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Diagnosis of Acute Aortic Syndrome in the Emergency Department (DAShED) study: an observational cohort study of people attending the emergency department with symptoms consistent with acute aortic syndrome


Background The diagnosis of acute aortic syndrome (AAS) is commonly delayed or missed in the ED. We describe characteristics of ED attendances with symptoms potentially associated with AAS, diagnostic performance of clinical decision tools (CDTs) and physicians and yield of CT aorta angiogram (CTA).

Methods This was a multicentre observational cohort study of adults attending 27 UK EDs between 26 September 2022 and 30 November 2022, with potential AAS symptoms: chest, back or abdominal pain, syncope or symptoms related to malperfusion. Patients were preferably identified prospectively, but retrospective recruitment was also permitted. Anonymised, routinely collected patient data including components of CDTs, was abstracted. Clinicians treating prospectively identified patients were asked to record their perceived likelihood of AAS, prior to any confirmatory testing. Reference standard was radiological or operative confirmation of AAS. 30-day electronic patient record follow-up evaluated whether a subsequent diagnosis of AAS had been made and mortality.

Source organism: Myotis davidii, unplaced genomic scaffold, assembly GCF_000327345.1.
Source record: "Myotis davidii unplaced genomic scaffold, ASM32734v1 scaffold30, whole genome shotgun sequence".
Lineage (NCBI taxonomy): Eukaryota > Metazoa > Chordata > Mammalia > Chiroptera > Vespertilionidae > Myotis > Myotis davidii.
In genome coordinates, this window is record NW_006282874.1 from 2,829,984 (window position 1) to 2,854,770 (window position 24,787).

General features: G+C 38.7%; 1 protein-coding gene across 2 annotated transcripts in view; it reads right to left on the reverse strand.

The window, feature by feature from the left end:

Results 5548 patients presented, with a median age of 55 years (IQR 37–72; n=5539). 14 (0.3%; n=5353) had confirmed AAS. 10/1046 (1.0%) patients in whom the ED clinician thought AAS was possible had AAS. 5/147 (3.4%) patients in whom AAS was considered the most likely diagnosis had AAS. 2/3319 (0.06%) patients in whom AAS was considered not possible did have AAS. 540 (10%; n=5446) patients underwent CT, of which 407 were CTA (7%). 30-day follow-up did not reveal any missed AAS diagnoses. AUROC (area under the receiver operating characteristic) curve for ED clinician AAS likelihood rating was 0.958 (95% CI 0.933 to 0.983, n=4006) and for individual CDTs were: Aortic Dissection Detection Risk Score (ADD-RS) 0.674 (95% CI 0.508 to 0.839, n=4989), AORTAs 0.689 (95% CI 0.527 to 0.852, n=5132), Canadian 0.818 (95% CI 0.686 to 0.951, n=5180) and Sheffield 0.628 (95% CI 0.467 to 0.788, n=5092).

Conclusion Only 0.3% of patients presenting with potential AAS symptoms had AAS but 7% underwent CTA. CDTs incorporating clinician gestalt appear to be most promising, but further prospective work is needed, including evaluation of the role of D-dimer.

Trial registration number NCT05582967; NCT05582967.

  • emergency department
  • computed tomography
  • diagnostic tests
  • diagnosis

Data availability statement

Data are available upon reasonable request. All study data and metadata will be available upon reasonable request to

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